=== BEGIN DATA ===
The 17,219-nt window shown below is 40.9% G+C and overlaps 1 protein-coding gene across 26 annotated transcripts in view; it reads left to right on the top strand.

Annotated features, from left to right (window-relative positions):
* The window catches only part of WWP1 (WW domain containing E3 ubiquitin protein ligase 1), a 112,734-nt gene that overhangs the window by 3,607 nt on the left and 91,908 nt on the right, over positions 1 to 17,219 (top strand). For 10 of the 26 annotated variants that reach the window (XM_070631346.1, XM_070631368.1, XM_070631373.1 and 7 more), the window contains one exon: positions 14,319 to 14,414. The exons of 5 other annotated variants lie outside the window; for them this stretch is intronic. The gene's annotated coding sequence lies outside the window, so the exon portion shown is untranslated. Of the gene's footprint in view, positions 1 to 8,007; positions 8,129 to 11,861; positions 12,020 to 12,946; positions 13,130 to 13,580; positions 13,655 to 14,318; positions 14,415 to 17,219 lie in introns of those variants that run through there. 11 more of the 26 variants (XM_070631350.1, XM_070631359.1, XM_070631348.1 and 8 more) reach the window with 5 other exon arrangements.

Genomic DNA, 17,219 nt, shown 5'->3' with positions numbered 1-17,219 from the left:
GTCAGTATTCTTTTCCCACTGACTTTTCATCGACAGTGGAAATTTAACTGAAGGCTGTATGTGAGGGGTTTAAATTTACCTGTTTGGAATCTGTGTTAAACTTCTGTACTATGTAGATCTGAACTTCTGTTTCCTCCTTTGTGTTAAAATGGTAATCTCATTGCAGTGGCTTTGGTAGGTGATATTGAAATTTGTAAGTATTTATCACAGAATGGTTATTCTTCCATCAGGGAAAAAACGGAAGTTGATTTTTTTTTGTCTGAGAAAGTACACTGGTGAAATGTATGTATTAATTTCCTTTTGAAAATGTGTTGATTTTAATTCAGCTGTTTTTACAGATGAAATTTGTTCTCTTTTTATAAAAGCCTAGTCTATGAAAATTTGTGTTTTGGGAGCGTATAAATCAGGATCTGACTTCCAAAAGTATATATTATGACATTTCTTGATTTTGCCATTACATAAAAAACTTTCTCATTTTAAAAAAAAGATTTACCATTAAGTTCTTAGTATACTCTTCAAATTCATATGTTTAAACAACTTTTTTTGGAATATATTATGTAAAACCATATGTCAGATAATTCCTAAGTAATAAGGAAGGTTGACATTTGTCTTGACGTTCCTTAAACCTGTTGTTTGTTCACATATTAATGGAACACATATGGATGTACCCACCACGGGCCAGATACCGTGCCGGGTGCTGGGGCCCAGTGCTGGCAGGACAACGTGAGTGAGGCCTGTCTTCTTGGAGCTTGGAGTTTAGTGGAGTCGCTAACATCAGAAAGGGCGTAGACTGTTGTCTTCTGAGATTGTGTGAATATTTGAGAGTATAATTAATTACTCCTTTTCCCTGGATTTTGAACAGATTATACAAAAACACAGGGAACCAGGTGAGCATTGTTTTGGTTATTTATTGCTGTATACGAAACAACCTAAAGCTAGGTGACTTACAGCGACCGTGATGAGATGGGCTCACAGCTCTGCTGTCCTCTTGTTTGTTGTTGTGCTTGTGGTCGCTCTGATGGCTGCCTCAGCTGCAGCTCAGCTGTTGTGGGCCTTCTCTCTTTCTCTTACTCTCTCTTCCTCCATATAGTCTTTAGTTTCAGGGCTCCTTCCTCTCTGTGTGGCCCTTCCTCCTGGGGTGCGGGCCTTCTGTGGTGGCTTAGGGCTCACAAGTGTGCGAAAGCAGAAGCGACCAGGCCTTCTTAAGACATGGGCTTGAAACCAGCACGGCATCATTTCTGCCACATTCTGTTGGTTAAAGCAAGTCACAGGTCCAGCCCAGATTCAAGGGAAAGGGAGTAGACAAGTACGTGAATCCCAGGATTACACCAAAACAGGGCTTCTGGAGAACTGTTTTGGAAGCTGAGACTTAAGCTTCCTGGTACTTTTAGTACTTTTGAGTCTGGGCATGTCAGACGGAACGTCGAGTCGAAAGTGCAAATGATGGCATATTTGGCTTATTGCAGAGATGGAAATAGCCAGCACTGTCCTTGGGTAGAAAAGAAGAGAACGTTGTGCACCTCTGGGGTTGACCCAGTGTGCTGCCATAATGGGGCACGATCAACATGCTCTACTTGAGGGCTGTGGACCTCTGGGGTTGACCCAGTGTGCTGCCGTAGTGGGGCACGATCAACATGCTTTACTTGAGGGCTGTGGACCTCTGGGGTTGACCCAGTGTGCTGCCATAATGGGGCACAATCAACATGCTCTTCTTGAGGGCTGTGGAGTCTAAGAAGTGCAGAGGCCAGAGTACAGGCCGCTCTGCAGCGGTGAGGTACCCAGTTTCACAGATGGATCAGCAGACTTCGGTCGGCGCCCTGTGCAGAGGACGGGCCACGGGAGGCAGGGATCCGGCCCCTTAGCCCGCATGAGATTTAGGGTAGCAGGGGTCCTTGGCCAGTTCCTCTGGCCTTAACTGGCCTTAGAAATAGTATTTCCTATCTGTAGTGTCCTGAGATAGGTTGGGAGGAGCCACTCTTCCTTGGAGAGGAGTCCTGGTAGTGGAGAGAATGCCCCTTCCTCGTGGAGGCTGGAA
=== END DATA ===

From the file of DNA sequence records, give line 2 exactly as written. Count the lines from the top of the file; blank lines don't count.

Annotated features, from left to right (window-relative positions):